Liz: We first met Sam Nazarko early in 2012 when he was still at school, in the sixth form. He’d been working on a packaged version of XBMC, the open-source media player, specifically built for the Raspberry Pi. He called it Raspbmc: he’d created a way to boot your Raspberry Pi straight into a really slick media player.
Since then, Raspbmc and XBMC have both been renamed (they’re OSMC and Kodi respectively), and OSMC has gone…well, it’s become enormously successful. Sam’s just finished university, OSMC has nearly half a million users, and it’s just reached a milestone: its stable release (you’ll find it in NOOBS, or you can download it at osmc.tv/download). Here’s Sam to tell you some more.
It was a Wednesday in April 2012 and the postman had come early. I saw the letter and instantly knew what it was. I was in Upper Sixth at the time (Liz interjects: for people outside the UK, that’s the final year of high school), and I had been waiting to get my hands on one of these for months. Here it was, a Raspberry Pi! That was the first (and only) day that I ever skipped school.
I had done some work with the 1st generation Apple TV, and spotting the new form factor, low cost and low power consumption of the Pi, I was excited. I started work on Raspbmc and for two years it amassed an astounding amount of users.
But I never expected Raspbmc to grow to the size it did — it was never really designed to support such a large deployment. I learned a lot developing it and knew that it was time to start fresh. In June of last year, I decided to start the OSMC project. XBMC, now known as Kodi was renaming and I decided to follow suit.
I knew that we could make Raspbmc even better. During the development of the project, more and more people joined the team and got involved. Today we have over a dozen regular volunteers. Even though OSMC has just announced its stable release, it’s already being used regularly by 450,000 users. If someone had told me that Raspbmc or OSMC were going to be so widely adopted 3 years ago, I wouldn’t have believed them. Still, didn’t you say you were going to only produce 4,000 Pis Liz?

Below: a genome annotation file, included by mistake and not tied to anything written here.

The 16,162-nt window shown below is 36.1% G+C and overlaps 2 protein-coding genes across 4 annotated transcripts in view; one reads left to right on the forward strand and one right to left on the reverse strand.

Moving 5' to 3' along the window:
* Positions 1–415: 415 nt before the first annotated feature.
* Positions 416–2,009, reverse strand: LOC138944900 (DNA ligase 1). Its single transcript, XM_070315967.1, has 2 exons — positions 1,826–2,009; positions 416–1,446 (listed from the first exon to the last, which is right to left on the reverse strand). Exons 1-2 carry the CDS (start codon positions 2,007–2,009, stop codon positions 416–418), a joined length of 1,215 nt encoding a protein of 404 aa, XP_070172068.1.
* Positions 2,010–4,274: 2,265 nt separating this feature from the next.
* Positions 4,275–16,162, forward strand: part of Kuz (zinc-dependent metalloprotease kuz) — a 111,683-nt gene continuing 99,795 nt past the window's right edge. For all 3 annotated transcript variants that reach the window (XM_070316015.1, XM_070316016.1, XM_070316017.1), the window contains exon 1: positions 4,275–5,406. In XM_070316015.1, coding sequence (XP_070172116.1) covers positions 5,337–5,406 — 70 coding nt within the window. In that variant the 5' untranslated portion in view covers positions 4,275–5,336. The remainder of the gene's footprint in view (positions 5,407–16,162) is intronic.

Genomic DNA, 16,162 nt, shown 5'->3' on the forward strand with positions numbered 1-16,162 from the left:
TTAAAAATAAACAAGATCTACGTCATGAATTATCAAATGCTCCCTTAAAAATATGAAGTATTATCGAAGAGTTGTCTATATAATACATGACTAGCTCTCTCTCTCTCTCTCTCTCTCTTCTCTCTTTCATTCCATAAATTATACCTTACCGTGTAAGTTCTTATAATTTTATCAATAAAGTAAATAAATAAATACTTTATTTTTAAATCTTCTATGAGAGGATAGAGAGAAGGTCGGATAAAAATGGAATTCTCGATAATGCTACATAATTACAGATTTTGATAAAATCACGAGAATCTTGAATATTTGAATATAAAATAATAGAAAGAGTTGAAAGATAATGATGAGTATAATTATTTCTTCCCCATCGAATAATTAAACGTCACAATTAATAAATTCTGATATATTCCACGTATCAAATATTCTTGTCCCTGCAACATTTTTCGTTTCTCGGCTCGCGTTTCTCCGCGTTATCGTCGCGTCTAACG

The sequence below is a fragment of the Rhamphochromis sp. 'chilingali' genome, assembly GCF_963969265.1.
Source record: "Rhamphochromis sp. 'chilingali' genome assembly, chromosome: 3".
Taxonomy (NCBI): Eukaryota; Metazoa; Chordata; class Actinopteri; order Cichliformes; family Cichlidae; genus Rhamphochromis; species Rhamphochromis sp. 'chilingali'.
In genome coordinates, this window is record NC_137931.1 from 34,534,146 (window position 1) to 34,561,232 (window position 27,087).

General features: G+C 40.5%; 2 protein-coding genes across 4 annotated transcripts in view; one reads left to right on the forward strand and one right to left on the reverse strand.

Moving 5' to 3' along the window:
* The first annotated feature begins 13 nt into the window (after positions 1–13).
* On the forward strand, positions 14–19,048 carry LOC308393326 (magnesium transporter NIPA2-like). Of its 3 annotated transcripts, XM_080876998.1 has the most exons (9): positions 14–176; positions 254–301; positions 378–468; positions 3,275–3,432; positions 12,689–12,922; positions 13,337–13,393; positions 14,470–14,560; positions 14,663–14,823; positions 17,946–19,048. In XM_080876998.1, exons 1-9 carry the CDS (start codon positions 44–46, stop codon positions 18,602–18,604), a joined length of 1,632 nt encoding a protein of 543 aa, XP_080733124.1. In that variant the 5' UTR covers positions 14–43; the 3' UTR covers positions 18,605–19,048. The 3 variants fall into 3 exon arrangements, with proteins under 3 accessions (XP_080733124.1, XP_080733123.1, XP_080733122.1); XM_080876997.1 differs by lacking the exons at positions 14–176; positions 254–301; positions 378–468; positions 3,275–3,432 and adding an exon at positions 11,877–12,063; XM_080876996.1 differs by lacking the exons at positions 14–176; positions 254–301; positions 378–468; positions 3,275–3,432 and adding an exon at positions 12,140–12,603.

Liz: 2,000, actually. We…lacked vision.
OSMC is based on Debian Jessie and we’ve made sure it’s optimised for all Raspberry Pi models, old or new. If you haven’t used Raspbmc in a while and have yet to try OSMC, I hope you’ll be pleasantly surprised with OSMC. We’ve worked hard to improve performance, stability, the update system and hardware compatibility.
Thanks to the Raspberry Pi Foundation for their support.
Samsung has just filed for a patent that will change the course of the PDF format forever. Write on PDF is new functionality that will allow a user to write, edit and save a PDF file. Well, its not really new, companies have been doing it for years, such as the Sony Digital Paper or a myriad of apps. Samsung though, wants the patent so it can likely sue all of their competition and try to cornerstone the market with their new Galaxy Note 5.
The Samsung patent filing states that it is for a “Computer application software for mobile phones, smart phones, tablet computers, portable media players and handheld computers enabling users to annotate and save PDF documents, images and files; computer application software for mobile phones, smart phones, tablet computers, portable media players and handheld computers enabling users to and annotate and save electronic documents, images and files in electronic, computer readable file format.”
It really sounds to me that Samsung wants to control the PDF market for anyone that wants to edit a file, save it and access it later. This will affect competing hardware vendors, app developers, students and the technical workforce.
Samsung has filed this patent to include in their upcoming Galaxy Note 5 smartphone and they are seeking to make the entire writing experience far easier. Right now its fairly convoluted process with users having to firstly activate the Screen Write feature using their S-Pen. Then, they will have to take a picture of the PDF they want to take notes on before they can finally write on the PDF. The new patent will make it so they can just write on any PDF file and save it.
Samsung has also filed for another patent that features the S-Pen that can be ejected automatically. Currenly, you’d have to manually push the pen out of the smartphone in order to use it, which can sometimes be a hassle especially for those in situations where one hand is all that’s temporarily free. With this future product, if approved, the user only has to make a gesture or to you voice control and the S-Pen will then be ejected so you can use to your heart’s content.
Don’t get me wrong, I think that this Note 5 will be a super viable option for anyone that wants a mobile phone that is a PDF editing machine. I just think that the company will start filing litigation against Sony for their Digital Paper or popular apps such as ezPDF Reader or Repligo.